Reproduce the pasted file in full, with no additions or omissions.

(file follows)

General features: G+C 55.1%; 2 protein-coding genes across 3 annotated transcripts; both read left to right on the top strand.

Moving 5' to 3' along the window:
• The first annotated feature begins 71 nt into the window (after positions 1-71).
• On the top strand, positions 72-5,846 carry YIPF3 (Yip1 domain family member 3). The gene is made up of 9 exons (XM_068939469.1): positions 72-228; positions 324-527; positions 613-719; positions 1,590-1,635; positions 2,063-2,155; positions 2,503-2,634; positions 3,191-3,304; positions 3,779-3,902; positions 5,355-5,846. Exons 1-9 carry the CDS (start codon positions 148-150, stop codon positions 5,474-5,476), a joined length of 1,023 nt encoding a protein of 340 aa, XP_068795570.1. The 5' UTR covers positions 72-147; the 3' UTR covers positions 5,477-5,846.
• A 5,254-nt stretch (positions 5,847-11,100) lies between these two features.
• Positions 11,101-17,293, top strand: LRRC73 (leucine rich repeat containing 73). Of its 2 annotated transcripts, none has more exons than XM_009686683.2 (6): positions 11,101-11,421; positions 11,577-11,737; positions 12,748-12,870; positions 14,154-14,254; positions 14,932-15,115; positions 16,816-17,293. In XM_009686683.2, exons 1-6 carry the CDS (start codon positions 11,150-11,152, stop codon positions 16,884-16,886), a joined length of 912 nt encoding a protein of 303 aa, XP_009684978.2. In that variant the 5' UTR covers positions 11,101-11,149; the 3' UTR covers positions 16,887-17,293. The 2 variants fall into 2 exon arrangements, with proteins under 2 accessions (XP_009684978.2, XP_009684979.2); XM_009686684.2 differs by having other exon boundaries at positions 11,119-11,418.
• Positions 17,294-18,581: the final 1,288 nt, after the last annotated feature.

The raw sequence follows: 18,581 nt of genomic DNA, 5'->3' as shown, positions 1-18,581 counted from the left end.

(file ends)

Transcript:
General features: G+C 55.1%; 2 protein-coding genes across 3 annotated transcripts; both read left to right on the top strand.

Moving 5' to 3' along the window:
• The first annotated feature begins 71 nt into the window (after positions 1-71).
• On the top strand, positions 72-5,846 carry YIPF3 (Yip1 domain family member 3). The gene is made up of 9 exons (XM_068939469.1): positions 72-228; positions 324-527; positions 613-719; positions 1,590-1,635; positions 2,063-2,155; positions 2,503-2,634; positions 3,191-3,304; positions 3,779-3,902; positions 5,355-5,846. Exons 1-9 carry the CDS (start codon positions 148-150, stop codon positions 5,474-5,476), a joined length of 1,023 nt encoding a protein of 340 aa, XP_068795570.1. The 5' UTR covers positions 72-147; the 3' UTR covers positions 5,477-5,846.
• A 5,254-nt stretch (positions 5,847-11,100) lies between these two features.
• Positions 11,101-17,293, top strand: LRRC73 (leucine rich repeat containing 73). Of its 2 annotated transcripts, none has more exons than XM_009686683.2 (6): positions 11,101-11,421; positions 11,577-11,737; positions 12,748-12,870; positions 14,154-14,254; positions 14,932-15,115; positions 16,816-17,293. In XM_009686683.2, exons 1-6 carry the CDS (start codon positions 11,150-11,152, stop codon positions 16,884-16,886), a joined length of 912 nt encoding a protein of 303 aa, XP_009684978.2. In that variant the 5' UTR covers positions 11,101-11,149; the 3' UTR covers positions 16,887-17,293. The 2 variants fall into 2 exon arrangements, with proteins under 2 accessions (XP_009684978.2, XP_009684979.2); XM_009686684.2 differs by having other exon boundaries at positions 11,119-11,418.
• Positions 17,294-18,581: the final 1,288 nt, after the last annotated feature.

The raw sequence follows: 18,581 nt of genomic DNA, 5'->3' as shown, positions 1-18,581 counted from the left end.